What is a Prompt?
“Start with a detailed description”, it says on the DALL·E interface, just above the text box where you can enter your prompt. In the ‘new paradigm of image production’, linguistic codes in the form of highly specific verbal descriptions seem to take on the role of a means of production, and the image produced is presented as a visual interpretation of a previous verbalization: at the same time as the effect and the result of a verbal prompt. Hannes Bajohr (2022) has aptly addressed prompts as a form of “operative ekphrasis”, using the classical Greek term for a literary description of an image. Paradoxically, however, as a form of ekphrasis, prompts become operative only insofar as they must be understood as more than mere descriptions: They do not describe what already exists, even if only in the imagination, but are meant to produce what they describe (and what did not exist before their description). In this respect, prompts seem to resemble commands, instructions, or even lines of code – operative forms of language that also aim not just to represent pre-existing perceptions or concepts, but to produce real effects. Unlike lines of code in a programming language, however, prompts do not function as unambiguous commands: They do not follow a standardized syntax, nor are they interpreted according to transparent protocols. Most importantly, they do not produce predictable and repeatable results. Rather, and this seems to be true of all diffusion models to date, one can never predict what specific image a particular prompt will produce, since minimal changes in the prompt will lead to visually completely different results, and even the exact repetition of a formula will conjure up ever novel, though in some respects similar images. Indeed, this “unpredictability of the results” may very well be, as Andreas Ervik argues in his contribution to this issue, “[p]art of the intrigue” (Ervik 2023: 50).
Thus, at least from the user’s point of view, the process of image generation with text-to-image models such as DALL·E resembles a search query rather than a production process: You type a few words into a text box and four images appear that may have some relationship to what you’ve written but are far from an exact realization of the parameters you’ve specified. It is perhaps no coincidence that DALL·E’s interface design, with its clean, white, reduced looks, seems to mimic that of Google’s search engine. In a sense, DALL·E’s prompts function as search queries, directing the model to a particular region within the latent space of possible images, a region that correlates in some way with the verbalized, semantic concepts indicated in your prompt. And this search process in the latent image space can be quite time consuming, as the example of the June 2022 issue of the American magazine Cosmopolitan shows. For the cover of their so-called “A.I. issue”, the editors of Cosmo (who were also enthusiastic participants in the hype machine) wanted DALL·E to produce an image of a female astronaut on Mars. But getting the software to do exactly what they wanted was no easy task: Sometimes the astronaut didn’t look strong enough, sometimes not feminine enough (cf. Cheng 2022). Contrary to what the cover would later claim, the final image was not “created in 20 seconds” but took hours of extensive ‘prompt engineering’, the iterative optimization of text input based on trial and error. The length of the formula they eventually arrived at gives an idea of the complicated process of finding it: “Wide angle shot from below of an astronaut with an athletic female body walking with momentum towards the camera in an infinite universe on Mars, Synthwave Digital Art” (Liu 2022: n.pag.).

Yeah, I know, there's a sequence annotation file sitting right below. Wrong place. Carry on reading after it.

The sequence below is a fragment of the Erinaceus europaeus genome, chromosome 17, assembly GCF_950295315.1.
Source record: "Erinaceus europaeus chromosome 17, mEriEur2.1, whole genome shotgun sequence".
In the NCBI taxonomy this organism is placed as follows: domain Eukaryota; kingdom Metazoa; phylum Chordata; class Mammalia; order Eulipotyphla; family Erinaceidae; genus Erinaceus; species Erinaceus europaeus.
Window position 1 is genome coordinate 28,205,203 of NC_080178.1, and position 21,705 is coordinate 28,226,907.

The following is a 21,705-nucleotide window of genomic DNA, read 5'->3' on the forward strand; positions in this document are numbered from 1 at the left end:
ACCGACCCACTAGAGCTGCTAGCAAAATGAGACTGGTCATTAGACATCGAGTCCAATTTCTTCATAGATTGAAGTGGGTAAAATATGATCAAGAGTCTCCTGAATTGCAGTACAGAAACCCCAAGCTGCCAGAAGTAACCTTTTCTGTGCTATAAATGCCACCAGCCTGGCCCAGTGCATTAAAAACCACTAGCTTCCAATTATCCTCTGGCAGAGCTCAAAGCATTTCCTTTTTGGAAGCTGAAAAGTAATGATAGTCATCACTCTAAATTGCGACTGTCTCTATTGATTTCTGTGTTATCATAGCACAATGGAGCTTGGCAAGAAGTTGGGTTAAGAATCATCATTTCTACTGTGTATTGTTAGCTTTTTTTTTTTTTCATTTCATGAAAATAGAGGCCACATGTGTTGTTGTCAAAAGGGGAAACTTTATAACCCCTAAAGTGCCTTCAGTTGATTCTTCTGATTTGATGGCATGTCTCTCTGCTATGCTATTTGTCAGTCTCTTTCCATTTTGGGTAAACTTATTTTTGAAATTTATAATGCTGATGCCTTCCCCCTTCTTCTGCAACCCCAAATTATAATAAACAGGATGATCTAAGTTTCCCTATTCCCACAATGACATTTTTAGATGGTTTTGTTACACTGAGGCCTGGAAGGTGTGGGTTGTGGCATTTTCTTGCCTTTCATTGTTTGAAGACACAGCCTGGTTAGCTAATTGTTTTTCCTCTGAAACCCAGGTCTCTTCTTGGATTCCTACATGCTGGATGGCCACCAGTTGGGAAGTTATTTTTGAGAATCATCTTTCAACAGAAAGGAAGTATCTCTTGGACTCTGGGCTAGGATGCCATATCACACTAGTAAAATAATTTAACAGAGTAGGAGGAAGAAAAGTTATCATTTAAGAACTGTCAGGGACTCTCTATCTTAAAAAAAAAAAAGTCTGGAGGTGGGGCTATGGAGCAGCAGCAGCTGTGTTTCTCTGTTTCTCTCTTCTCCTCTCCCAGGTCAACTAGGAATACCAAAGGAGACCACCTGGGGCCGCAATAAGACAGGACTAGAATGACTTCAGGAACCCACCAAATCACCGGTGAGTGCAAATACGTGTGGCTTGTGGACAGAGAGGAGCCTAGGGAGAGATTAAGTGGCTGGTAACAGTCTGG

Here, the ‘detailed description’ is not so much a single starting point that immediately triggers the production of an image, but rather the end point of an iterative process of adjusting expectations and effects, gradually refining parameters and thereby steering the model towards the intended results. What is new about the ‘new paradigm of image production’, then, is not exactly the primacy of language. Indeed, image production as a form of visual interpretation of prior verbalization has a long history: Baroque emblematics or the pictorial programmes of Christian iconography, for example, were also based on the earlier verbalization of visual content, on descriptions as instructions for the artists who had to interpret them. In the new paradigm, however, the relationship between description and image seems to be less one of instruction and interpretation than one of navigation and matching: Verbal description does not determine what is to be produced, but functions as a means of narrowing down selections in a space of possibilities not yet realized.
To understand this specific relationship between text and image, a productive comparison might be provided with stock photography. As Matthias Bruhn (2003) and others have shown, the value of stock images is measured by their archival accessibility and retrievability, which presupposes their prior keywording and indexing. An image that cannot be found in an agency’s database, or at least not under the appropriate keyword, appears worthless, regardless of its aesthetic quality. The history of stock photography is therefore above all a media history of image retrieval systems. When the first commercial image agencies, such as the Bettmann Archive in the 1930s, turned the recycling of previously published images into a business model, the core of this model, as Estelle Blaschke (2016) has pointed out, was the storage medium of index cards. Such cards, modeled on library index cards, allowed images and metadata, visual and textual information, to be combined on a single physical data carrier, making thousands of reproducible and licensable images available to publishers, photo editors, advertising agencies, and other potential users.